“Those memories from the past still cloud my vision like dark stains,” he said, describing the cruel tortures after his arrest by the Ranas and the inhuman, unjust treatment of Gangalal. His eyes became teary but he continued, “…even after being treated in such an unspeakably atrocious way, Gangalal wrote a poem on a cigarette box the day before he was hanged. I still remember a few lines –
Why should I fear death?
I am ready to die
I am a brave son of brave Nepal
mother of mine.
The poem got stuck in my head. The lines prepared me to harden myself in the face of brutality. But it was almost impossible to tolerate what went on inside those prison cells. We made a few suggestions to improve their condition but didn’t receive any result. To protest, I started a hunger strike.”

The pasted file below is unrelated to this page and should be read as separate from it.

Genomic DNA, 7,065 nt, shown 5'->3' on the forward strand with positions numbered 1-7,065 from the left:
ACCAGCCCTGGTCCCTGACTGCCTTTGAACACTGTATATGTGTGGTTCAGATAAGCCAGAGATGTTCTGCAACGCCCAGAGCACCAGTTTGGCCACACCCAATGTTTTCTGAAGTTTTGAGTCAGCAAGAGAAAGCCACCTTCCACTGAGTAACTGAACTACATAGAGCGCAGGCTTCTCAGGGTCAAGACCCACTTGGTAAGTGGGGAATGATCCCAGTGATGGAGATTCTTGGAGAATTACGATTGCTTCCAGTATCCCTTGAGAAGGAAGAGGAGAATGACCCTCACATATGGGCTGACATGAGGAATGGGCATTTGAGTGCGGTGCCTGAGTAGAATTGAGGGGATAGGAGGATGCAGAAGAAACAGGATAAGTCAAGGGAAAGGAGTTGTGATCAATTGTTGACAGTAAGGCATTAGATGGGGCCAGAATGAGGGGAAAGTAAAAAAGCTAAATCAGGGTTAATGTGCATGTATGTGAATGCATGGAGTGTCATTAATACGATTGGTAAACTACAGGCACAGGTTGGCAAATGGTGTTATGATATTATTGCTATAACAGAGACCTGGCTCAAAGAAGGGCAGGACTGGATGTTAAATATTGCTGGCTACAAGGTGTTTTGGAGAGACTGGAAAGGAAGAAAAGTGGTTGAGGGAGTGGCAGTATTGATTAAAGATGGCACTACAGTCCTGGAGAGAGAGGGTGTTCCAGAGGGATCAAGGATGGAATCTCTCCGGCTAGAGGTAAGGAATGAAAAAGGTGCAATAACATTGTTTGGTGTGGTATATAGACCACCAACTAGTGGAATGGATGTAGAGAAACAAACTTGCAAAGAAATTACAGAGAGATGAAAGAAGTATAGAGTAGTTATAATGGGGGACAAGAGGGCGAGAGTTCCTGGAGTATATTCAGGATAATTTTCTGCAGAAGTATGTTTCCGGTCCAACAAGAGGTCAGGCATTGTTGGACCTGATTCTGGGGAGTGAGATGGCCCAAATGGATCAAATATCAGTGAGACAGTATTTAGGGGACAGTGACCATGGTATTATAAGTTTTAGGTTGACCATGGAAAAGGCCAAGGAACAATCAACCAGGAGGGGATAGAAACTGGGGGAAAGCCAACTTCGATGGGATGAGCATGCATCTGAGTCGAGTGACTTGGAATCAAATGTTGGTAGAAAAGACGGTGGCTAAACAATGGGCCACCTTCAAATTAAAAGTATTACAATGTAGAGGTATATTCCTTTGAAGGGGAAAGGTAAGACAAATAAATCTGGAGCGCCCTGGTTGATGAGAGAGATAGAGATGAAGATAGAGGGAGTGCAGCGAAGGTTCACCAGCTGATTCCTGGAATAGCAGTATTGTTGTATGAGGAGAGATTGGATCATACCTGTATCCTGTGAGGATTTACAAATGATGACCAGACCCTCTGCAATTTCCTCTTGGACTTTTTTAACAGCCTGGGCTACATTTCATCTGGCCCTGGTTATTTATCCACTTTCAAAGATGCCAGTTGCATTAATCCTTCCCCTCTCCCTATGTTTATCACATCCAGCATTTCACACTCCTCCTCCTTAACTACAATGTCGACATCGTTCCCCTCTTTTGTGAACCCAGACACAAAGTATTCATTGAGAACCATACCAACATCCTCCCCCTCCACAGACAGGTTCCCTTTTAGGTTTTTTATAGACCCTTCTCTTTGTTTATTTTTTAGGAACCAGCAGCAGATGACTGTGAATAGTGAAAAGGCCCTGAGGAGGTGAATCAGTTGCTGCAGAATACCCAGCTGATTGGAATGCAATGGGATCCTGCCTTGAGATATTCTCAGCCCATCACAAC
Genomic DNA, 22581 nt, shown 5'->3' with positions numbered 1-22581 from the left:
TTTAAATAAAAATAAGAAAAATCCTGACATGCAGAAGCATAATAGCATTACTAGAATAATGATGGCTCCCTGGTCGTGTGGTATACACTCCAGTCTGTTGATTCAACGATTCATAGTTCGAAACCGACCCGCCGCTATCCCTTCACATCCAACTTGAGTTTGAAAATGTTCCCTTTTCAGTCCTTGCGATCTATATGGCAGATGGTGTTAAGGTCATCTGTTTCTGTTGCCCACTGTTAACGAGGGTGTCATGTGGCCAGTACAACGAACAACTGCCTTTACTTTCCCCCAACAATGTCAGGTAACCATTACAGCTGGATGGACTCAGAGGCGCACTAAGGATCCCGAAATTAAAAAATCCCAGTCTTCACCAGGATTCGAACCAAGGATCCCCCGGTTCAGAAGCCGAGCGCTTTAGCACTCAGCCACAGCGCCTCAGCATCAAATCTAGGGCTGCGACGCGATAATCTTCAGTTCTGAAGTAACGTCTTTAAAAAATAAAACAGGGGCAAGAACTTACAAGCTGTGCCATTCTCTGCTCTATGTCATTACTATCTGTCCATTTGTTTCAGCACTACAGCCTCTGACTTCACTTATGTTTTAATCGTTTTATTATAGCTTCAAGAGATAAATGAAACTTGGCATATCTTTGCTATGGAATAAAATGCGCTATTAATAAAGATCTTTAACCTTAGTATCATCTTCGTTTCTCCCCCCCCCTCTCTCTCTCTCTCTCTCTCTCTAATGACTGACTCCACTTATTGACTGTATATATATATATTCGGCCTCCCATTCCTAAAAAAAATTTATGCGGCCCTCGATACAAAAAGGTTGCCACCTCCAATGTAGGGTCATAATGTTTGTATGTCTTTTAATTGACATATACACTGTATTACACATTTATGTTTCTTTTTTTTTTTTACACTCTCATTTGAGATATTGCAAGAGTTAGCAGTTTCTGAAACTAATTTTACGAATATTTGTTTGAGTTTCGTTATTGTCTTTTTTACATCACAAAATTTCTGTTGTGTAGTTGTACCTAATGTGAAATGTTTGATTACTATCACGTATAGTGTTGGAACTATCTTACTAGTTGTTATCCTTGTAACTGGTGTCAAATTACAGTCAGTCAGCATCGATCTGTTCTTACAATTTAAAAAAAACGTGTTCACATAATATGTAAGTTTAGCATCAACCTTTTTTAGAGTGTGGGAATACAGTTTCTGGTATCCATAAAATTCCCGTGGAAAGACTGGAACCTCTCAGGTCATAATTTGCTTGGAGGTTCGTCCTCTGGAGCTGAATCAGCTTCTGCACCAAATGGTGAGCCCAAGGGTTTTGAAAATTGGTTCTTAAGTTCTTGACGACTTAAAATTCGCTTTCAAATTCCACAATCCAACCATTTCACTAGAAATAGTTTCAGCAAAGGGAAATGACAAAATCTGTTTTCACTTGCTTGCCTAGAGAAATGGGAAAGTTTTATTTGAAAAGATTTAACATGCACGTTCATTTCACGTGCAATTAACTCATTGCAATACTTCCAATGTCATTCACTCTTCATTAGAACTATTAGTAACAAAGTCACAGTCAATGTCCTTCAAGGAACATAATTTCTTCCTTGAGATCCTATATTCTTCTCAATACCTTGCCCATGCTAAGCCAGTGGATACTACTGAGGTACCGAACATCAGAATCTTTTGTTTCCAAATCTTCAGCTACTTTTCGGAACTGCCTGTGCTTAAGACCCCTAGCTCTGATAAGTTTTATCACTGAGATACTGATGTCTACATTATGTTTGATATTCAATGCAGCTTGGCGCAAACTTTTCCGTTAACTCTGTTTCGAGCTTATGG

“Wasn’t this the first political hunger strike in Nepal’s history?”
With a long affirmative sigh, Vyathit-ji, who is a diabetic and who once suffered from chest problems, resumed his narrative, “I became quite dejected after I was forced to discontinue the 21-day fast. It became difficult to get through the days. One day, friends Siddhicharan and Chittadhar ‘Hriday’, who were inside the same prison, suggested that I start writing poems; they introduced a couple of writing styles. In a short time, I wrote a book in Nepali and three in Newari. But I burnt those in a bout of despair. All my friends scolded me and lectured me about my rights and responsibilities. Restrained by their ranting, I reentered the literary field. And I’ve been immersed in this since I got released from custody in 1946.”